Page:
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You know, if you write a good press release, one that actually reads like a news story (with quotations from several real people, for instance) and has unique, interesting content, you can get smaller local newspapers to publish it, sometimes pretty much verbatim -- especially in this day and age when so many publications have had to cut back on staff and thus have more trouble generating enough words.

That press release Julie posted would get an F in a Journalism 101 class. Just awful. Complete waste of time. This is clearly a PR effort that's just about checking off the "press release sent" box and not one iota more.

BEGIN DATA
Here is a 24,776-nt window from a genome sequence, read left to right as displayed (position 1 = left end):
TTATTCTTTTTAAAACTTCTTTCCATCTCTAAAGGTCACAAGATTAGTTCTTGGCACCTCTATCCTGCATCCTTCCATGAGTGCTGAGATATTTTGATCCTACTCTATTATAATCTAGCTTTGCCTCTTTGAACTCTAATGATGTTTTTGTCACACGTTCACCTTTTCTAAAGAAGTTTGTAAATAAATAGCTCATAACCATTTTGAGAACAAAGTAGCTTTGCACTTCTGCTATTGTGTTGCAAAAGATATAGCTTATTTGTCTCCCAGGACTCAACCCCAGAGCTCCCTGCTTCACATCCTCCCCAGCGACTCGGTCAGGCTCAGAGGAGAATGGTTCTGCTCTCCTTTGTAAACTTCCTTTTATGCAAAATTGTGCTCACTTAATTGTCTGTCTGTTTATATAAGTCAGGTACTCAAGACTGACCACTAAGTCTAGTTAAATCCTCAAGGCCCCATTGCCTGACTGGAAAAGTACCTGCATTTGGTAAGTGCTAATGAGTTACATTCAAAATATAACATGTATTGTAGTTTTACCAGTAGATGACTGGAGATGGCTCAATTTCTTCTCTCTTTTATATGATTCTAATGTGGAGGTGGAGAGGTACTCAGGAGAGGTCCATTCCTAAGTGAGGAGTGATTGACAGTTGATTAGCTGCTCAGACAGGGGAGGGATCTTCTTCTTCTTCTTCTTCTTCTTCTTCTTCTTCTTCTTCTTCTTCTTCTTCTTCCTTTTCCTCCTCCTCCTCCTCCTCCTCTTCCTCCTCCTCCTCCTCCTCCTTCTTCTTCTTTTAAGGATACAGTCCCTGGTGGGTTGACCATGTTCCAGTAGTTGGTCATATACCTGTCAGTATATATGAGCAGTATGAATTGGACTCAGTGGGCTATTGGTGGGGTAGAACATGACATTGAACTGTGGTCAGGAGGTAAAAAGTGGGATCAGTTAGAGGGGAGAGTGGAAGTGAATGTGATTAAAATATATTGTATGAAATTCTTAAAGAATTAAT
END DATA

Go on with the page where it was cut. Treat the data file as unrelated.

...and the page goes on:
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Well, yeah, Becca, but if PA went off and solicited quotes from people and stuff, they'd almost begin, God forbid, to resemble a real publisher, y'know? Can't have that happen. :)
 

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I have always felt bad when I hear about someone getting suckered into "signing" with PA. I have an ex-coworker who was telling me about his brother-in-law's awesome children's book that had gotten published traditionally. Naturally, I raced home to find the book on Amazon only to discover that it was published by PA. I felt so bad for the guy, but I couldn't bring myself to say anything to my friend or his relative. They were all just so proud of the accomplishment.